Spring Valley's Morrison will play in college
SPRING VALLEY -- The volleyball career for Spring Valley High School's Megan Morrison reached another level Friday.
Morrison's started the climb while in the fourth and fifth grade at Kellogg Elementary when she served as a ball girl at Spring Valley High School matches. She played for Ceredo-Kenova and Vinson in middle school, then junior varsity and varsity at Spring Valley under coach Joy Bailey. She's also played for the River Cities Volleyball Club.
The success Morrison experienced with the Lady Timberwolves and club volleyball, combined with a remarkable return from a devastating knee injury after her sophomore year, paid off Friday when she signed a scholarship to continue her career at Ohio Christian University.
Bailey, Morrison's parents, teammates, students and Ohio Christian assistant Ally Hall watched Morrison sign the letter during a ceremony in the school auditorium.
"I had my doubts if I'd come back or not," Morrison said. "I came back stronger than ever. I fully achieved my goal. I get to play at the collegiate level."
Ohio Christian is a member of the National Christian College Athletic Association. The Trailblazers reached the NCCAA Mideast Regional where they lost to Kentucky Christian. They finished 27-12 but did not get an at-large bid to the national tournament. Head coach Dave Hopewell left shortly after the season. Ryan Wheatley was named head coach in February.
As a sophomore, Morrison and the Lady Timberwolves won the West Virginia Class AAA championship. During travel ball, Morrison suffered a torn anterior cruciate ligament in her knee and missed her junior season, but still got voted captain by her teammates. After being sidelined for 61/2 months, Morrison returned to play for River Cities and her senior year for Spring Valley. The Lady Timberwolves won another regional title, but lost to Greenbrier East in the semifinal round in the State Tournament in Charleston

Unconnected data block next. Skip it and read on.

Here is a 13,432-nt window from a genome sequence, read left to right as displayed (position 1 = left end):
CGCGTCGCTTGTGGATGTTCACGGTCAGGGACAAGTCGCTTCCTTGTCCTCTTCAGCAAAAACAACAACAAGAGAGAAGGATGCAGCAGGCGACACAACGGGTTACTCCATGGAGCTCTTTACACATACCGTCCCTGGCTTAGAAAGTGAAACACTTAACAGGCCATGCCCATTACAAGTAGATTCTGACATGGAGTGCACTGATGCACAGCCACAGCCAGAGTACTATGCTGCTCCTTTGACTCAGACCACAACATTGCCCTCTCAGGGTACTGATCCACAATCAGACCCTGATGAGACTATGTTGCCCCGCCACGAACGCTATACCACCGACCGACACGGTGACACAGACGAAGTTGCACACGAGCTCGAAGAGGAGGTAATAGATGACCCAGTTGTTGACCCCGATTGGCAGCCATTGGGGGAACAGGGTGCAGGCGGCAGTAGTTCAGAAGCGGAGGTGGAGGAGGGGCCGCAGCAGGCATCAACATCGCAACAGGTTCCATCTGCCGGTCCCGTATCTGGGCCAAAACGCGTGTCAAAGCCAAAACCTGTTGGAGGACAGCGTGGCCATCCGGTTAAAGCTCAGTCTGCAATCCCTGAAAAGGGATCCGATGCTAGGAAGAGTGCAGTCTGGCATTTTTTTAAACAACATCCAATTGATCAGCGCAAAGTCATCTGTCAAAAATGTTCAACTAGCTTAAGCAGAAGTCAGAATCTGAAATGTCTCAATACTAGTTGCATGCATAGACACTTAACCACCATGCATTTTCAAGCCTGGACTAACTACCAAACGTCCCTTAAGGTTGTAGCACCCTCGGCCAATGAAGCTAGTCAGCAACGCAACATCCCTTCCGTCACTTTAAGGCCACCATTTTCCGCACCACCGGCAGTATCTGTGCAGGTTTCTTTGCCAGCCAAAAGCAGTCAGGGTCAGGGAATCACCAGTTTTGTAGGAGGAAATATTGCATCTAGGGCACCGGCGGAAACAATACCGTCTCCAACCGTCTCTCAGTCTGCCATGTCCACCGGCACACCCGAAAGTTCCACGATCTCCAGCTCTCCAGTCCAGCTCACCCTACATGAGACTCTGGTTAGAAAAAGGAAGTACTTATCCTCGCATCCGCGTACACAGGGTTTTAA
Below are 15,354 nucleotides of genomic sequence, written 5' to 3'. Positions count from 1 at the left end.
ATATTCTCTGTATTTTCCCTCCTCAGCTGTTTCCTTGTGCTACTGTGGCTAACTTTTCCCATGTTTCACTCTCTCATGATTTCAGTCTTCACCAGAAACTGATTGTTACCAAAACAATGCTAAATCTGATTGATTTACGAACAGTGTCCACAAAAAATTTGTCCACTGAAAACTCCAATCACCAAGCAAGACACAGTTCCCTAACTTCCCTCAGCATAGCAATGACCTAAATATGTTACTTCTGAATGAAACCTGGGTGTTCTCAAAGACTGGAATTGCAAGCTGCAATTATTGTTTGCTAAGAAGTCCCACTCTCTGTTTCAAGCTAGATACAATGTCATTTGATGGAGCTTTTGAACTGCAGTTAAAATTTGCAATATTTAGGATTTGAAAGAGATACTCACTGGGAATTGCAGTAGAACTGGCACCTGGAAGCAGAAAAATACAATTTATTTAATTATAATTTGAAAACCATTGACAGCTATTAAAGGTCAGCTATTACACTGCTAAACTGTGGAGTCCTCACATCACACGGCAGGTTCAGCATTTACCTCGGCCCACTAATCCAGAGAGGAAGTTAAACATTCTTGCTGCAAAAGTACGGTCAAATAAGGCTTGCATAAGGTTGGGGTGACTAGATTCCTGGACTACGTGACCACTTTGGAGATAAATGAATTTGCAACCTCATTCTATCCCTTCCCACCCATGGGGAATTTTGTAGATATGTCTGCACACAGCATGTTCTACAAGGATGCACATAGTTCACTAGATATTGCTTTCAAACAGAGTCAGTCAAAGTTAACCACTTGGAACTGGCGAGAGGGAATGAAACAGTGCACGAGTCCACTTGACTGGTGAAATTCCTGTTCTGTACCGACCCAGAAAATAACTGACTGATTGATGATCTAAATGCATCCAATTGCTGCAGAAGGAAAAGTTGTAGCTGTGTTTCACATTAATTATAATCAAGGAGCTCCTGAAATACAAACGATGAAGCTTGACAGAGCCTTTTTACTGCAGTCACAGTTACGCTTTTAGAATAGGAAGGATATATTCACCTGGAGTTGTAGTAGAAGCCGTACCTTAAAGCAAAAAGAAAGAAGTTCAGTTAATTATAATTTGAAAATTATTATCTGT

Morrison made Class AAA All-State first team, All-Mountain State Athletic Conference, played in the North-South All-Star Game and was nominated for Gatorade player of the year for West Virginia. Whatever tournament the Lady Timberwolves played in, Morrison almost always made the all-tournament team.
"She's come a long way," Bailey said of a player who filled the roles of the 5-foot-9 setter, middle blocker and setter again. "She's a coach on the floor and I appreciate that."
Taylor Strickland, who played for Spring Valley and then at Marshall and now is an assistant coach for the Thundering Herd, isn't surprised by Morrison's success once she gave up cheerleading for volleyball.
"I've watched her grow as a player," said Strickland, who's also been a coach for River Cities Volleyball Club. "She didn't let the injury bring her down. She's so determined. Now it's college life. Go have fun."
Hall watched Morrison in action in club volleyball and liked what she saw.
"I fell in love with her," Hall said. "She has what we look for in our program. Welcome to our family."
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